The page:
Postulating that raising the Ms temperature will also raise the Mf temperature, an austenite conditioning temperature of 1,500°F was chosen as the experimental starting point. Given that a 1,400°F conditioning temperature requires cooling to 60°F to complete martensitic transformation, it was interpolated from the Ms curve that conditioning at 1,500°F may produce an Mf at 80°F (provided the conditioning time allowed for adequate carbide precipitation). This higher Mf temperature happens to be ideal for processing 17-7 PH at Solar Atmospheres in a vacuum furnace owing to an innovative gas cooling system installed on one of Solar’s HL-57 size furnaces (36" x 48" x 30"). This out-of-the-box thinking, coupled with Solar’s existing technology, allows for the cooling of the workload to 80°F from the estimated Ms of 185°F within one hour, which is the time limit recommend for Ms to Mf for Condition T. Solar has coined this state Condition S.
17-7 in Condition TH 1050 is a fair bit overaged; while in Condition RH 950 it is only slightly overaged, (900°F produces maximum strength but minimum ductility). It also is known with 17-7, maximum transformation of austenite to martensite equates to maximum strength. Given that the true Mf for the newly chosen conditioning temperature of 1,500°F is not established, it was decided to select a PH temperature of 950°F, considering that this would produce higher strength than a 1,050°F age, but not minimum ductility even if fully transformed like Condition R. Table 3 shows the tensile properties of the new Solar heat treatment Condition SH 950 compared to standard Condition TH 1050 that was heat-treated by Solar with 17-7 of the same heats of steel.
SH 950 produced comparable yield strength, higher tensile strength, and on average twice the ductility of TH 1050. SH950 was accomplished in a three-step heat treat process without breaking vacuum for martensitic transformation cooling, resulting in bright, non-discolored parts. The quality of the microstructure was evaluated and again revealed an advantage in that SH 950 exhibited superior results compared to TH 1050. Figure 2 shows the microstructure of both conditions. SH 950 shows considerably less delta ferrite stringers than TH 1050, which is likely due to the higher austenite conditioning temperature for a longer period of time used for SH 950. Delta ferrite is inherent to 17-7 and is not detrimental in the quantity revealed, but less is considered better. Less will result in better transverse tensile properties.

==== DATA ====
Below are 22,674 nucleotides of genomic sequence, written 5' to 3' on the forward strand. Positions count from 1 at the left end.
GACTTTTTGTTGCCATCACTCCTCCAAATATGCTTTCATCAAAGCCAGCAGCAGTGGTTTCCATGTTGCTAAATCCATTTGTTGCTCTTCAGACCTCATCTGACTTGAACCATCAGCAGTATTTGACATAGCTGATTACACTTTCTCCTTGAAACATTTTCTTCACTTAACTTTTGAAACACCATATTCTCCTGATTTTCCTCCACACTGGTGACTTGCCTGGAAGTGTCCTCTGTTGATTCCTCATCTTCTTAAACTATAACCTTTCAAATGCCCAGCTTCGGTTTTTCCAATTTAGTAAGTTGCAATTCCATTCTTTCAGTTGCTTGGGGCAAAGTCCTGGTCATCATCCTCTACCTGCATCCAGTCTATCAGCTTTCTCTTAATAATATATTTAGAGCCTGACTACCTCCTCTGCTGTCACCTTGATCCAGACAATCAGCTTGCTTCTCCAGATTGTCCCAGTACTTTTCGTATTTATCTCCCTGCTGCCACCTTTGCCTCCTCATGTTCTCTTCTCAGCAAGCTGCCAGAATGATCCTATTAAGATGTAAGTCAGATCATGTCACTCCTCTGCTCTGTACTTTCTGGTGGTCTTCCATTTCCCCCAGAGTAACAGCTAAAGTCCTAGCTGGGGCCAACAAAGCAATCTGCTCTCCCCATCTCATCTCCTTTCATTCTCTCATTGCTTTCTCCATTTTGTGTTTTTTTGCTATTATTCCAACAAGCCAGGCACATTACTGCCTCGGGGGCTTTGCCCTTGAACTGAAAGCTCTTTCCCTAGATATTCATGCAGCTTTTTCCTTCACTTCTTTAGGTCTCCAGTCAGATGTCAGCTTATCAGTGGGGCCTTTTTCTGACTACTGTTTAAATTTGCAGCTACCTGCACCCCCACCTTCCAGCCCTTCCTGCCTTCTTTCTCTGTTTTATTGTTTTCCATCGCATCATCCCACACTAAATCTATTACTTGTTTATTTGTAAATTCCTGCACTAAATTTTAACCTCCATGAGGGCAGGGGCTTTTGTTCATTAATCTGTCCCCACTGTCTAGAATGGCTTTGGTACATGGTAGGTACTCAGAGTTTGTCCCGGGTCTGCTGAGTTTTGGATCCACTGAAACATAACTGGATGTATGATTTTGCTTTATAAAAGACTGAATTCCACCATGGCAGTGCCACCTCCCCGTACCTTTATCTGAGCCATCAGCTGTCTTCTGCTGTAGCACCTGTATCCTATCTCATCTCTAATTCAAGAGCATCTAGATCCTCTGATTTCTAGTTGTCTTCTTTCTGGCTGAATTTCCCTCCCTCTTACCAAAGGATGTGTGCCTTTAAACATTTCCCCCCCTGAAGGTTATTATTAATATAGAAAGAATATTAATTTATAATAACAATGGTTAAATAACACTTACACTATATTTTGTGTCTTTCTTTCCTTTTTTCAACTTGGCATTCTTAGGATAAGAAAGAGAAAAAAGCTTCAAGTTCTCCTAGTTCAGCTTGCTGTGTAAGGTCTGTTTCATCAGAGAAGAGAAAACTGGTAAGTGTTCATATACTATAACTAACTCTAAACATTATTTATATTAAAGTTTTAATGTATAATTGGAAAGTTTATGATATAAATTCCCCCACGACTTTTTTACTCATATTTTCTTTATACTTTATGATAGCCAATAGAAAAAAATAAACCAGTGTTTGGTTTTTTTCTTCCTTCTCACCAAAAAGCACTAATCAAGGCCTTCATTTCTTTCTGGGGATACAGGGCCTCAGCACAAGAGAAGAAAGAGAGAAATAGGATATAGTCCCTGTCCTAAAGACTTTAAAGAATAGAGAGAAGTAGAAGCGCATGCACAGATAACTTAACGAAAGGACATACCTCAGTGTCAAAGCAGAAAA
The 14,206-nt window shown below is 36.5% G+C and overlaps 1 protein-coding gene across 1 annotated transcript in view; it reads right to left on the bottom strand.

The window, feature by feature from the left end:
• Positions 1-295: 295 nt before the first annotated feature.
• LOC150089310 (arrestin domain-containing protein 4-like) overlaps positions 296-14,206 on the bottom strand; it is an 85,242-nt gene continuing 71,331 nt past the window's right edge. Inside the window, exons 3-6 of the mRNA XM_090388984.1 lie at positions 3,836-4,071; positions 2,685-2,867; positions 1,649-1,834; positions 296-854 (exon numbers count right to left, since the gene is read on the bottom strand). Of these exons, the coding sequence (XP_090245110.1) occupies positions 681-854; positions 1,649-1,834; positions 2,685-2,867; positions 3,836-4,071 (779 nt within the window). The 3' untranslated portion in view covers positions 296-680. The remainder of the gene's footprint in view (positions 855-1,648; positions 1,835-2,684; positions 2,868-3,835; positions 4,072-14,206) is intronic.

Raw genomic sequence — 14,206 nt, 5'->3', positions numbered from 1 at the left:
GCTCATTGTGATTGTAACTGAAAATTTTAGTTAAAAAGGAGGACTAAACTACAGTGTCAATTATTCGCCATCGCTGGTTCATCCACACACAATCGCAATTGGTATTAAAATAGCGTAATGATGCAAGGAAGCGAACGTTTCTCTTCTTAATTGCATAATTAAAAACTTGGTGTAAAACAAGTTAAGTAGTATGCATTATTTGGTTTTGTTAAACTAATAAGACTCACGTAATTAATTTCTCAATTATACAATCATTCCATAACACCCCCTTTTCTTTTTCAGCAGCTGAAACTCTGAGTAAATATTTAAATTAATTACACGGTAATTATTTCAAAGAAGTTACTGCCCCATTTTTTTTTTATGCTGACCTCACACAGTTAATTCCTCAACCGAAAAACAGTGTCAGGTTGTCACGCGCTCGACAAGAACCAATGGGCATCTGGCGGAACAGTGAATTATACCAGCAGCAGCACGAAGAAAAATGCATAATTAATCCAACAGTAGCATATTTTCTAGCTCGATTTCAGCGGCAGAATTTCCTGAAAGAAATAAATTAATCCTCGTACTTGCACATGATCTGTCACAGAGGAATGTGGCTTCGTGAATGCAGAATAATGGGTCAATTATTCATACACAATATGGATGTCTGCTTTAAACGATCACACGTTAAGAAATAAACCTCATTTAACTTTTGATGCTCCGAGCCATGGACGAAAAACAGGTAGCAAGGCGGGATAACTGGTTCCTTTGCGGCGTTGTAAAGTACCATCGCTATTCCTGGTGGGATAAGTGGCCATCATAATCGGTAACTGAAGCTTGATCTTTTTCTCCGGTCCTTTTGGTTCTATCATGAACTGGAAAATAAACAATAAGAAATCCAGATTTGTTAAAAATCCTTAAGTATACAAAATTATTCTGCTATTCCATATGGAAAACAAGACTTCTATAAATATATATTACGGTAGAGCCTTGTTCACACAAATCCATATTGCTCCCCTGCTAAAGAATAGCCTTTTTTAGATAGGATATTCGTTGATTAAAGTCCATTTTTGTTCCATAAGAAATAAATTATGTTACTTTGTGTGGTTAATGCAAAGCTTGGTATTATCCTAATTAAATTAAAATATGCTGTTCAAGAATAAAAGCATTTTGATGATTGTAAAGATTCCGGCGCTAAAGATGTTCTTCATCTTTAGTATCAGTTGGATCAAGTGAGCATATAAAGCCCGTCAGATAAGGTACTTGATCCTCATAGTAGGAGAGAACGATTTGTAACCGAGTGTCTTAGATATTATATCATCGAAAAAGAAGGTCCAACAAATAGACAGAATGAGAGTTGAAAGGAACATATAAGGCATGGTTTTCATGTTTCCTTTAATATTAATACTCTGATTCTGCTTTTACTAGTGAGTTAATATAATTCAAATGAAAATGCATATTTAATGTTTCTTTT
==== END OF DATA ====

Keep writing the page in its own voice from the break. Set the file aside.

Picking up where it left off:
Because of its attractive combination of properties – very high, spring-like strength, good ductility, and excellent corrosion resistance – 17-7 PH stainless steel is widely used in industry. In order to obtain these properties, 17-7 must be heat-treated in a more controlled manner than many other alloys. Even within these controlled parameters, flexibility exists to obtain attractive properties other than those classified as standard PH conditions. This study shows that vacuum heat treatment technology offers a unique processing advantage to achieving desirable properties while producing bright, non-discolored parts in a cost-effective manner.
Using a three-step austenite conditioning, in situ transformation cooling, and precipitation hardening process performed without breaking vacuum resulted in a new condition of 17-7 that Solar Atmospheres has coined SH 950. Compared to the most common condition of 17-7 produced, TH 1050, Condition SH 950 showed comparable yield strength, higher tensile strength, and on average twice the ductility. The microstructure of SH 950 also appeared superior with respect to lower delta ferrite stringers being present.
These results were obtained with two separate heats of steel, which is most encouraging as it is known that 17-7 is quite sensitive to chemical composition variations in obtaining consistent mechanical property results. Similar outcome on another heat or two of steel indicates that a new medical device design, or a material change to 17-7 for an existing design, could be based on the newly established range of mechanical properties. A company would benefit by obtaining bright parts at reduced heat-treating costs using Solar Atmospheres’ in situ vacuum heat treatment process for 17-7 stainless steel.
Solar Atmospheres Inc.
About the author: Don Jordan is the VP of Technology & Corporate Metallurgist for Solar Atmospheres Inc., located in Souderton, Pennsylvania. Jordan can be reached at 800.347.3236 or email@example.com.